“I find that most of my clients want a light, bright, and airy room, so cladding a kitchen in a heavier color or dark tones needs to be offset with tons of natural light and an open floor plan or higher ceilings,” says Karen Wolf of Karen B. Wolf Interiors. The gleaming brass hardware and fixtures provide a bright contrast to the black. Opting for a matte finish on the island also dials down the intensity of the black. Photo courtesy of Karen B. Wolf.

While the La Cornue oven is the star of this kitchen, designer Jenny Wolf had the cabinets painted in Farrow & Ball’s Pigeon to ensure that the appliance didn’t overpower its surroundings: “The whole apartment has an ethereal quality to it with all the natural light and tall ceilings and air. I just wanted to keep it feeling fresh, clean, and calm.” Photo by Tony Vu.

While the La Cornue oven is the star of this kitchen, designer Jenny Wolf had the cabinets painted in Farrow & Ball’s Pigeon to ensure that the appliance didn’t overpower its surroundings: “The whole apartment has an ethereal quality to it with all the natural light and tall ceilings and air. I just wanted to keep it feeling fresh, clean, and calm.” Photo by Tony Vu.

Andrea Granger of Hunt & Scavenge opted for plum cabinets to rev up this kitchen. The use of open shelving and pale neutrals above the counters keeps the room light and bright. Find the rattan chandelier here.

Andrea Granger of Hunt & Scavenge opted for plum cabinets to rev up this kitchen. The use of open shelving and pale neutrals above the counters keeps the room light and bright. Find the rattan chandelier here.

“Integrating color doesn’t have to mean forgoing the open and airy quality so many seek with all-white kitchens,” says Jamie Copeland of Hudson Design. “I like to use natural wood cabinetry with open shelving, seating, light fixtures, and even grout in darker colors like black and gray to incorporate warmth, texture, and dimension. All contribute a clean and minimalist aesthetic but lend a homier feel all-white kitchens can sometimes lack, which so many are craving today.” Find similar lighting pendants here. Photo courtesy of Hudson Design.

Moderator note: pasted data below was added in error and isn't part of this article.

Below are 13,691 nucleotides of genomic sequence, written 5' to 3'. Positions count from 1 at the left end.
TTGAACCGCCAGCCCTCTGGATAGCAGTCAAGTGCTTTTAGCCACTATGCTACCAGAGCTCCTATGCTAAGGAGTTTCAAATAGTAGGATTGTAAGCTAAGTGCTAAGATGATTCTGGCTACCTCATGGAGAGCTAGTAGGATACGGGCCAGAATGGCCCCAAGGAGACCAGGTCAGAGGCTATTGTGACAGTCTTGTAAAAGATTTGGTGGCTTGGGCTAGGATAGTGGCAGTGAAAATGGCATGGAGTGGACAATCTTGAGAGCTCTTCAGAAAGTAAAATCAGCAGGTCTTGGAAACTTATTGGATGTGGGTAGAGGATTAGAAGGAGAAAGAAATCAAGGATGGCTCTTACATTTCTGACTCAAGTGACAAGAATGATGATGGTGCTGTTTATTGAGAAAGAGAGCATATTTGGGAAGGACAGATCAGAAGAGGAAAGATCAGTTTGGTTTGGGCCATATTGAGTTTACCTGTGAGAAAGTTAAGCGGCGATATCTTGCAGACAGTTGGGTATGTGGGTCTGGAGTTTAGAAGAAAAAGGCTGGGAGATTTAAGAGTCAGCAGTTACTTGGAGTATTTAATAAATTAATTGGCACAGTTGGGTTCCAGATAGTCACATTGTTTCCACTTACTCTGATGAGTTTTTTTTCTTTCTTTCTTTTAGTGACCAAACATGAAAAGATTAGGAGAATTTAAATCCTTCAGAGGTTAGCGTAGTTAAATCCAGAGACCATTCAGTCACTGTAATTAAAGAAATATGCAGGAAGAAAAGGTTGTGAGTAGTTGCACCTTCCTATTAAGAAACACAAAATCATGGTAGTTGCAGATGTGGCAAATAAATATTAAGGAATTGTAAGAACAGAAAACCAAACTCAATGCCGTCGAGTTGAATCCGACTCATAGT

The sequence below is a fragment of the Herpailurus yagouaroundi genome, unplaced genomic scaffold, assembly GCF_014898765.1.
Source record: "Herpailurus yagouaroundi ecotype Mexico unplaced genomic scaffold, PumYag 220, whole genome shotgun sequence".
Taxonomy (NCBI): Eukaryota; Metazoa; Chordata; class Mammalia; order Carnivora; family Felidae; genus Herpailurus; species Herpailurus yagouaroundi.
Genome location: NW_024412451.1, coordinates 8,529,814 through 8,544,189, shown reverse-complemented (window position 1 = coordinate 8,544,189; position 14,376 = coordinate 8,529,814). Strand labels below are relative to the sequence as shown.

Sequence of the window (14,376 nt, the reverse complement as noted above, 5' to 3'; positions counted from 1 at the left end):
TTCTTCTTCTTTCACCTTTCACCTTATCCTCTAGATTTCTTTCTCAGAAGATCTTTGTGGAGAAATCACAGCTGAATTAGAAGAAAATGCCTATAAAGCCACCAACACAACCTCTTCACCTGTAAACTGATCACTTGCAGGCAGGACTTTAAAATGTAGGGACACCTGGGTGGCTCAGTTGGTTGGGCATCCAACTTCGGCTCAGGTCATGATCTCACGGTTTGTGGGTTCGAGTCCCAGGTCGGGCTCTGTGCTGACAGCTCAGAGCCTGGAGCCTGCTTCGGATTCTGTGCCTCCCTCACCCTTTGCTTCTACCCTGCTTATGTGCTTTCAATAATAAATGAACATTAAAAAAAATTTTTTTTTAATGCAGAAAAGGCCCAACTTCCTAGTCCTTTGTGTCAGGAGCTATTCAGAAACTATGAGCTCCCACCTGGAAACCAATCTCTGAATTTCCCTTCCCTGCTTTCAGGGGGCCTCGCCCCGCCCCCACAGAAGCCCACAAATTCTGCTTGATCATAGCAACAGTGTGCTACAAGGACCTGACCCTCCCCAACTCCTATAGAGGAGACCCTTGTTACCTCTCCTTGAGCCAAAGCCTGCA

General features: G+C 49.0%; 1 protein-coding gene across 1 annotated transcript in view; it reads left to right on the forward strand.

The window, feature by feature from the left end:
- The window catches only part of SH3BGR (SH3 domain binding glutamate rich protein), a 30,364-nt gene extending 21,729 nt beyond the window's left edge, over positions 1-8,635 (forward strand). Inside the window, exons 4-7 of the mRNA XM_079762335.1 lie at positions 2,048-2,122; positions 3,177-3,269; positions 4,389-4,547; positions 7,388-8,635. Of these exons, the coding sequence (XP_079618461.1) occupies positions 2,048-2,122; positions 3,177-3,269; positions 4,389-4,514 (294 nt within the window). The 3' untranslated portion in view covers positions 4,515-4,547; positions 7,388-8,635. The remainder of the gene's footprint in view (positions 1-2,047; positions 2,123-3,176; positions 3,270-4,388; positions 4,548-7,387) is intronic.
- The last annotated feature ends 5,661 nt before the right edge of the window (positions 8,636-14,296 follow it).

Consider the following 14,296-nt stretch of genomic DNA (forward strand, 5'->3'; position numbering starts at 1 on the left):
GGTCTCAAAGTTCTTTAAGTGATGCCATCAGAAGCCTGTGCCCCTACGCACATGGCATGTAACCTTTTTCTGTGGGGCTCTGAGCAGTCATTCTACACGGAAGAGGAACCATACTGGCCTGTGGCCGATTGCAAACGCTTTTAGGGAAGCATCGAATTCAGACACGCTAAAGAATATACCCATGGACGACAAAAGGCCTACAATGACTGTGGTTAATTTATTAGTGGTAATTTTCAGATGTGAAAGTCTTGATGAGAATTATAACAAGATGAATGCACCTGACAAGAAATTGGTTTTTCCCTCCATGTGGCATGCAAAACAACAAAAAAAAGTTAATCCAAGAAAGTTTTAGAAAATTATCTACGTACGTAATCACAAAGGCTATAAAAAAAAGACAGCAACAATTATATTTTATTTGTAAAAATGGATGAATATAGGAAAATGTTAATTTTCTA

“Integrating color doesn’t have to mean forgoing the open and airy quality so many seek with all-white kitchens,” says Jamie Copeland of Hudson Design. “I like to use natural wood cabinetry with open shelving, seating, light fixtures, and even grout in darker colors like black and gray to incorporate warmth, texture, and dimension. All contribute a clean and minimalist aesthetic but lend a homier feel all-white kitchens can sometimes lack, which so many are craving today.” Find similar lighting pendants here. Photo courtesy of Hudson Design.

Creating a gallery wall above the sink and counter lets you introduce your choice of colors and themes without having to commit to a major investment. If you’re worried about water or grease splatters, opt for framed prints protected by easy-to-clean glass or plexiglass. Design by Karen Harautuneian of Hub of the House Studio. Photo by Karen Millet.

Creating a gallery wall above the sink and counter lets you introduce your choice of colors and themes without having to commit to a major investment. If you’re worried about water or grease splatters, opt for framed prints protected by easy-to-clean glass or plexiglass. Design by Karen Harautuneian of Hub of the House Studio. Photo by Karen Millet.